So I'm wondering if you should use futures for I/O-bound tasks and not CPU-bound tasks and does using CPU-bound tasks effect the performance in some way or is it bad for some reason?
Design of async is inherently based on a "trick" for running many I/O-bound tasks without using many threads, but it's not possible to run many CPU-bound tasks without using threads.
So I/O-bound tasks should just have threads only for I/O and CPU-bound tasks should have threads only for CPU. Though what if a CPU-bound task depends on an I/O-bound task?
This is not quite accurate in the case where you have a mix of the two: ideally you should be thinking about having a pool of threads that can, in theory, run any task, and the maximum amount of uninterrupted (blocking) time any of these can use.
This is because there's only a certain amount of hardware CPU cores that can run either type of task, and each thread uses a base amount of resources, so you should avoid creating an unbounded amount of them.
If you're in a purely CPU bound task that could take long enough for it to affect the rest of the system by occupying a thread so another task can't progress, you can break up it's progress by inserting calls to APIs like yield_now in tokio::task - Rust
Alternatively, you can simply take the hit of spinning up a thread if needed with APIs like spawn_blocking in tokio::task - Rust, or use channels to communicate from "the sync world", if you're wanting to use a specialized for CPU task library like rayon - Rust
Though I won't have a lot of I/O-bound tasks so would it be possible to have just one thread pool with worker threads that are mostly for the CPU-bound tasks and maybe one or two for I/O-bound tasks and not use futures for the I/O-bound tasks as I won't have many of them and futures have a bit of an overhead. It's just I don't want a CPU-bound tasks to have to block for a long time because of an I/O bound task it depends on. So maybe everything that depends on the I/O-bound task should be put with it so it doesn't slow the rest of the CPU-bound task down.
Handling either of resources should be separated (separate computers ideally as you'd need different hardware specs for each, separate threads otherwise). So you may want to have say on 8 core machine 1 or two threads dedicated to handling io and the rest for handling cpu-intensive computations (depending on the load balance), because you don't want computations to block io.
what if a CPU-bound task depends on an I/O-bound task?
That's why you have queues. Thread running computations will do as much as it can, than do something else, while the task is waiting for io completion, and when that's done it will continue computation.
There are various guidelines for how often to do these yields, too.
For Web browsers and GUI applications, either 50ms (keep responsive at a 100ms deadline) or 15ms (1 frame @ 60fps) are good choices.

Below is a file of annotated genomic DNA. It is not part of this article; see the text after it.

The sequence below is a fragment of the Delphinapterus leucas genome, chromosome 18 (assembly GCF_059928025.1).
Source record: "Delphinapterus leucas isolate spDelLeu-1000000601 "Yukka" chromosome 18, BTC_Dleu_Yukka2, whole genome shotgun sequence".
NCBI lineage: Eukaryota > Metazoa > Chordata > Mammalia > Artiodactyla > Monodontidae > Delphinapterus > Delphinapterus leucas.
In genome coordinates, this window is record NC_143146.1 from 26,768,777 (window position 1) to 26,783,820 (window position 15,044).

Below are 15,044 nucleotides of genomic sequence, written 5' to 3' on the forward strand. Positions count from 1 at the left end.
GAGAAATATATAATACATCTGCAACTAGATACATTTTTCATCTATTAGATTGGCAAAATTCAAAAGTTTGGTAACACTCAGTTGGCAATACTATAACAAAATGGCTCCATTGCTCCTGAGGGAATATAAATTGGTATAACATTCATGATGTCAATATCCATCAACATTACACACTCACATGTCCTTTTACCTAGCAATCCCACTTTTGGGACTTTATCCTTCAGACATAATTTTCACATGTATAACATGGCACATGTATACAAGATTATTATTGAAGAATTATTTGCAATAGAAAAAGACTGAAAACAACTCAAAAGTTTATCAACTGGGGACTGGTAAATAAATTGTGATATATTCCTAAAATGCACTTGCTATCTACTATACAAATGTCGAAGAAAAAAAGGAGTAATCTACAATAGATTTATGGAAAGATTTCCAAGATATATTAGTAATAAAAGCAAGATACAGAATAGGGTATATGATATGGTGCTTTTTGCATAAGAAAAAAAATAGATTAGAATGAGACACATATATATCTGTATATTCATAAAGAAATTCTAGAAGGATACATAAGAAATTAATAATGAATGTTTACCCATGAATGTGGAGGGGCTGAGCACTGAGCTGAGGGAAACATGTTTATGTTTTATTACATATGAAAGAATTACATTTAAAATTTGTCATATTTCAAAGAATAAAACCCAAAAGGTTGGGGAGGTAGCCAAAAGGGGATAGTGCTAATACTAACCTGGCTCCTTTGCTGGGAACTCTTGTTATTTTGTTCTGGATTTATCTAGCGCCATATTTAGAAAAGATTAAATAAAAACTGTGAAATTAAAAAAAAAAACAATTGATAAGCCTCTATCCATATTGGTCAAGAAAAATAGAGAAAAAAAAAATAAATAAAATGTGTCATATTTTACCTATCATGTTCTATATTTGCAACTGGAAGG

For latency sensitive servers, 500 microseconds is a common choice. For batch processing (not latency sensitive), you can sometimes reach all the way up to 1 second but things like network timeouts may limit you to 360ms, and you should emit progress information instead of a simple yield.
This can actually be a reason to use async for CPU-bound tasks — as long as you keep them on a separate thread pool (perhaps managed by an independent async executor). When the CPU-bound task
awaits something completing on the other pool, it will necessarily yield, allowing the executor to schedule a different CPU-bound task. (In contrast, if you run a synchronous-blocking task, you can't tell from the outside whether the task is currently computing or blocking — unless it announces it somehow like
rayon does, but
rayon's scheduling strategy is not suitable for interacting with non-CPU-bound tasks.)
async is a very flexible mechanism, and the thing to keep in mind is not so much “whether to use async”, but rather, if you are using async, to think about the character of the tasks you're running, and try not to mix tasks with incompatible latency requirements and yield-periods on the same executor.
Let me plug something I wrote which fits in right here:
yield-progress defines a common abstraction for “emit a task report progress and yield”, letting tasks be independent of the destination of their progress info and the particular flavor of
yield() needed (for an executor, or to check a clock before yielding). It's not all that polished yet, but I hope it'll be useful for those using
async in domains beyond simple IO multiplexing.
Some form of spawning tasks and then waiting for their results can be useful for certain kinds of CPU-bound computations. But other approaches like scoped threads, query systems, rayon's parallel iterators can be used too.
I figure async runtimes are mostly geared towards IO because that's the pattern you get when you're trying to do several latency-sensitive IO things concurrently while maintaining a facade of imperative code.
For batch processing those patterns may not be needed when one can have a bunch of threads slurp in large amounts of data, process them in memory and then persist them at the end (or on another thread) with large writes.
You might also want to look into other approaches to structure CPU tasks, such as scoped threads, rayon, channels, concurrent data structures, query systems, ...
Thanks so much this really helped explain things to me as I was just really against async as it seemed to block a lot and I didn't think of just stealing work from somewhere and executing that work while waiting for the other work to finish in order to keep being as efficient as possible. So I'm going to use sync when not depending on I/O-bound tasks and async when depending on I/O-bound tasks. Though I may not actually use yielding as it switches the context which can be expensive. Which is why I will just have a Sync Thread Pool, Async Thread Pool, and I/O Thread Pool.